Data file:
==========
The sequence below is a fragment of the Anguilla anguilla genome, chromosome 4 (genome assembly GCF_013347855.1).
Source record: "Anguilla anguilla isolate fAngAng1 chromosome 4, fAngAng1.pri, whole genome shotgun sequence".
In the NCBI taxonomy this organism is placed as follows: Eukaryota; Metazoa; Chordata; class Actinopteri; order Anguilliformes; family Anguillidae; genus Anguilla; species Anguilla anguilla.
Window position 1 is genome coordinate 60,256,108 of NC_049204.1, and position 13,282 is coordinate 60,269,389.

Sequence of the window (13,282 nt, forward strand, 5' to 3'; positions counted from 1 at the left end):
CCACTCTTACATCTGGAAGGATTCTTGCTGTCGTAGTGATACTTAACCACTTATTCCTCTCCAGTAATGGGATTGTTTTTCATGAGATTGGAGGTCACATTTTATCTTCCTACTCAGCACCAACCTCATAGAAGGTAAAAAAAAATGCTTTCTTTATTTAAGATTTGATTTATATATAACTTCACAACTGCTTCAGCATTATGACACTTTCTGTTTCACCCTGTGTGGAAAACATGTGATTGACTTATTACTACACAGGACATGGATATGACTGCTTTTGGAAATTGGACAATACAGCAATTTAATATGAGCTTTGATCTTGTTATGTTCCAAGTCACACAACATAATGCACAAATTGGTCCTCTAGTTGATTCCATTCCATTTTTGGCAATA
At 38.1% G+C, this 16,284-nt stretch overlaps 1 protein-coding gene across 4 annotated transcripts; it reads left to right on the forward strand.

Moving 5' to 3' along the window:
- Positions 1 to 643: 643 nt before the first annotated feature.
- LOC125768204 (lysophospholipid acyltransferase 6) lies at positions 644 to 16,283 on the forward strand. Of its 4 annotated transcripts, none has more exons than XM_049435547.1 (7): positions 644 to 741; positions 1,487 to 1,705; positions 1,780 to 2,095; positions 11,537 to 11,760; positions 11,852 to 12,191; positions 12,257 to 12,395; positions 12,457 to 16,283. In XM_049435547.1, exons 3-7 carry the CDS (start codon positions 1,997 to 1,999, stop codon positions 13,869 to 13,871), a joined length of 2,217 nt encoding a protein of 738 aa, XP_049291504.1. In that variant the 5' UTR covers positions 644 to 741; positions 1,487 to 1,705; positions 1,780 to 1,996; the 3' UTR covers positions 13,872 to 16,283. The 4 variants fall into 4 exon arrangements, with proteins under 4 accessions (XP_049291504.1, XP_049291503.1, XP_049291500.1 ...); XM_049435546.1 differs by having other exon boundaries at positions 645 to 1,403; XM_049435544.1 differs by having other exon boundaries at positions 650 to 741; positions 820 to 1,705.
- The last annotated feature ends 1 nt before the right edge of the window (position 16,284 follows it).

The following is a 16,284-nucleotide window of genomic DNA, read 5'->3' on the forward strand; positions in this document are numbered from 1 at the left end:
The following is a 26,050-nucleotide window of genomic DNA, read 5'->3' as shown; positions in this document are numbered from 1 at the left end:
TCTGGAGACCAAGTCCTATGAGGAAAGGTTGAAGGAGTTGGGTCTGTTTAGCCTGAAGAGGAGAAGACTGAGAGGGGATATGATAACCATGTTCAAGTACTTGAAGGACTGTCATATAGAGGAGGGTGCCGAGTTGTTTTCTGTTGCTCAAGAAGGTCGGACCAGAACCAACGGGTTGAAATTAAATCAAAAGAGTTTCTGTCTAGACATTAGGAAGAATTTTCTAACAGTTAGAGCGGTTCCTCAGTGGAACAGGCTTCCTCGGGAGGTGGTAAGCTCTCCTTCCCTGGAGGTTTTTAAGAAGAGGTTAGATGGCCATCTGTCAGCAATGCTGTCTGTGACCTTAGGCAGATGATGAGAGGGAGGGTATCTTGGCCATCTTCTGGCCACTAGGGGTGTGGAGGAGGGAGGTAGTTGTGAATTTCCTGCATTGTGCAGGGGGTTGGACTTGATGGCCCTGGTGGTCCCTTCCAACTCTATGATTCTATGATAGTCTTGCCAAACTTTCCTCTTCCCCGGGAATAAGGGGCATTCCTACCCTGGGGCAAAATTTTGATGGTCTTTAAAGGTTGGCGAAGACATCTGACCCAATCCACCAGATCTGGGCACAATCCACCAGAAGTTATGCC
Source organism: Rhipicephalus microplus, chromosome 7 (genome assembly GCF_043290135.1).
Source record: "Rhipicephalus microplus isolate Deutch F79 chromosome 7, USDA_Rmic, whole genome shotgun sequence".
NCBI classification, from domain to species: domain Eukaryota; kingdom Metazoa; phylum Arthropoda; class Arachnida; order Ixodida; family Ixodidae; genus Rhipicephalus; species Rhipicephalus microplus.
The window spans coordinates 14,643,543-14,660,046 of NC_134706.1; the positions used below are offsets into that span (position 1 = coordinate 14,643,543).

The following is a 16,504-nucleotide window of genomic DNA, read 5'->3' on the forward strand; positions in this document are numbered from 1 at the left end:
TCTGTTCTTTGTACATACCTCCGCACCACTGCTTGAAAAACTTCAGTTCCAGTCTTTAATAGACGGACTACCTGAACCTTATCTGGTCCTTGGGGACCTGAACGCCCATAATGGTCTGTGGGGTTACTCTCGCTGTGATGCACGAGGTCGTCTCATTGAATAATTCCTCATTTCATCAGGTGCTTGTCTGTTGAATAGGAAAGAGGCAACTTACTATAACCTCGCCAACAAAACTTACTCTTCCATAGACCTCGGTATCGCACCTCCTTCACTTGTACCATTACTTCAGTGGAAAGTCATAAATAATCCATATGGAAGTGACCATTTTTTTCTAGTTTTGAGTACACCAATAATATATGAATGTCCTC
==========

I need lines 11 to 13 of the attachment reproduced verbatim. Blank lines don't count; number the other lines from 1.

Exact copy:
- The last annotated feature ends 1 nt before the right edge of the window (position 16,284 follows it).

The following is a 16,284-nucleotide window of genomic DNA, read 5'->3' on the forward strand; positions in this document are numbered from 1 at the left end:
The following is a 26,050-nucleotide window of genomic DNA, read 5'->3' as shown; positions in this document are numbered from 1 at the left end: